Yesterday’s post was, in my opinion, too theoretical to make my point, so I want to try going over the steps in an actual analysis of an actual structure. The bridge above is the 1912 “Edgefield County Bridge No. 3, Road S-63 spanning Log Creek, Pleasant Lane, Edgefield County, South Carolina.” It sounds nice and rural. Given that I’ve discussed a lot of truss bridges here, this seems like natural example, although it’s worth pointing out that I generally work on buildings and all of my truss analysis has been in buildings. The principles are the same, of course.
This is a single-span Pratt through-truss, constructed in an era when built-up members were still the norm. As a result, we get some insight on the designer’s intentions simply by the form of the members. More on that below…
At the highest level of abstraction, the entire bridge is a single-span beam, simply supported and uniformly loaded. In other words, my example from yesterday. The vertical-plane trusses on each side carry the gravity load, while the horizontal-plane trusses at the top and below the deck carry wind load. So, without getting too fancy, we can look at one of the vertical trusses in isolation as a beam carrying half of the overall gravity load. The governing formulas, as discussed yesterday, for demand are M=WL²/8 and R=WL/2, for moment and shear respectively. So far, so good: we’ve reduced this complex assembly of steel pieces to two equations from an intro to algebra class. Next up: what’s the capacity?
Steel beams tend towards H shapes because that shape is efficient in bending, assuming we assume that the bending moment is parallel to the central web (or around an axis perpendicular to the web, if you prefer). The metal is concentrated in the flanges, where it is best placed to resist the bending moment. The truss, as a beam, is not so obviously that shape, but with a little bit of imagination, you can see the top and bottom chords as the flanges of the H and the diagonals and verticals as the web. With a discontinuous shape like this, a good approximation of the bending strength comes from the formula I=Ad², where I is the overall moment of inertia, A is the cross-sectional area of the top and bottom chords (assumed to be equal for the moment), and d is the distance from the centroid of each chord to the mid-height of the truss. There are a lot of hidden assumptions here, but the big one is that the chords have the same area. The schematic capacity would then by Ma=(Fa)(I)/d, where Ma is the allowable moment and Fa is the allowable bending stress for the steel. (I’m simplifying a lot here, and also using the kind of steel design in use in 1912.)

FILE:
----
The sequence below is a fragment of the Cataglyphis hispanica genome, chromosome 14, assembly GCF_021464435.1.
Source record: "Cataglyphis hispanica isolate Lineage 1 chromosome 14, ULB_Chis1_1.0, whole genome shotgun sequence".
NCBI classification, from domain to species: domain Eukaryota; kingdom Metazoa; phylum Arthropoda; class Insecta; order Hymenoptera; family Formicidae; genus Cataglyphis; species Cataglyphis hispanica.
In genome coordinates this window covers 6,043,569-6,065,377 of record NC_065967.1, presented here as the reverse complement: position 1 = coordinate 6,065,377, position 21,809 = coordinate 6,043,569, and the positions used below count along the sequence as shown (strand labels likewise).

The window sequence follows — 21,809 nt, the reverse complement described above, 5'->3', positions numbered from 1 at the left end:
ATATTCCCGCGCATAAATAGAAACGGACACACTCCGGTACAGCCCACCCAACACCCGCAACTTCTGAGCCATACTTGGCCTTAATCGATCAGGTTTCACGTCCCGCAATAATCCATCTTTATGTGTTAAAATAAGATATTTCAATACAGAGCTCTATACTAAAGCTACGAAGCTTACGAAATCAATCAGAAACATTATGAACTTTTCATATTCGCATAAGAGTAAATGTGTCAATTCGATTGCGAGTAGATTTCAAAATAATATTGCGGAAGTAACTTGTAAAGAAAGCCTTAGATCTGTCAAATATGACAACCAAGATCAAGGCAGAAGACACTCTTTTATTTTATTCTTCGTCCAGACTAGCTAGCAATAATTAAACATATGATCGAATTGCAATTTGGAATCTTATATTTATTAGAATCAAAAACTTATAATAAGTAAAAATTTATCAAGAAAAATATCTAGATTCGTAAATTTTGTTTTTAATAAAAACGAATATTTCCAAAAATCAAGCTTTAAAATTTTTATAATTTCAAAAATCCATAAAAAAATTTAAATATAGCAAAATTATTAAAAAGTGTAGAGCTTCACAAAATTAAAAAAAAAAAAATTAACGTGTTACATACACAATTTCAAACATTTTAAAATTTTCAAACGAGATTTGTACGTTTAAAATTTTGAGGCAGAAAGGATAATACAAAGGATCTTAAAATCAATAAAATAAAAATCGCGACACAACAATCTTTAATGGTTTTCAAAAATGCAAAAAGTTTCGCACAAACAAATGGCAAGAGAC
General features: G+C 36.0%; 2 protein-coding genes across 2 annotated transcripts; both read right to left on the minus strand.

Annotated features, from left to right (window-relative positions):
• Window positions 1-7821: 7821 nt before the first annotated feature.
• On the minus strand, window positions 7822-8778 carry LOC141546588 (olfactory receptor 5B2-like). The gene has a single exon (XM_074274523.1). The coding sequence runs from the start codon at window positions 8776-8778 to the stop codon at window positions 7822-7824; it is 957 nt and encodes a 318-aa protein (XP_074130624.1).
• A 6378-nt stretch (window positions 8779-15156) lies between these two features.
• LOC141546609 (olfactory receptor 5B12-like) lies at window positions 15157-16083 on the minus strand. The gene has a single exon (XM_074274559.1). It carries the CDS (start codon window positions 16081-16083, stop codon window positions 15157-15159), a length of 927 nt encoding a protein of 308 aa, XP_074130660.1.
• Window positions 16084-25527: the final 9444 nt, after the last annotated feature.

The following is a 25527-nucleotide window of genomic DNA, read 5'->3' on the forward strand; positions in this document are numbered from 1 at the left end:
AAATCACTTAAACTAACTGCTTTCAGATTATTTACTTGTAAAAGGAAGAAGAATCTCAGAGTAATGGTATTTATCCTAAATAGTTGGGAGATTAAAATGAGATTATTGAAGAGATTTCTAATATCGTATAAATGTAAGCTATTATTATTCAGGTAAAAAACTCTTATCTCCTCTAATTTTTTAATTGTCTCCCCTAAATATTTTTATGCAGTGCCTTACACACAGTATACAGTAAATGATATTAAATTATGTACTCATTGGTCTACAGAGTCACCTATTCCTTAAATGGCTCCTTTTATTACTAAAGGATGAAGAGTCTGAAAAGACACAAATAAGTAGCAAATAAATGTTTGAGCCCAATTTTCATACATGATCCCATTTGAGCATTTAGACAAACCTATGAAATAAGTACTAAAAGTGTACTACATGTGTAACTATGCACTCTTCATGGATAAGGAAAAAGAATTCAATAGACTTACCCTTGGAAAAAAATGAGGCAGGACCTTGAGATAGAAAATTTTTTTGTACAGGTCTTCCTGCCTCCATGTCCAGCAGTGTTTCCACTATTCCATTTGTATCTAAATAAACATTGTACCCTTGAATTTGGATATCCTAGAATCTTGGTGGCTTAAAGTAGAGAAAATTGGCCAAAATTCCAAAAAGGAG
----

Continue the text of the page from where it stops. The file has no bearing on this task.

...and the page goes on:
Simple beam theory says that the bottom chord is in tension and the top is in compression. Tension is fairly easy with steel, and so the bottom chord consists of eyebars. You just have to make sure you account for the rivet (or in this case, pin) holes in your members. Compression is more problematic, as slender steel elements have a tendency to buckle. The top chord is a built-up box, made by riveting together two channels and two plates, to provide a shape more resistant to buckling than the flat bars of the bottom chord. Typically, the allowable stress in a slender compression member is also limited more than that in a tension member to help prevent buckling. But that’s getting us into tomorrow’s topic.
There isn’t as simple a way to convert the maximum shear – R in the equation above – to forces in the web members. This is where this extremely simple model stars to break down. Based, again, on beam theory, we know that the forces in the web members will be less than those in the top and bottom chords. But there’s really no way to address this without going to the next level of detail in analysis. The most abstract possible model got us an approximation of chord forces and therefore a preliminary size for the chords.
Tomorrow: 2D truss analysis.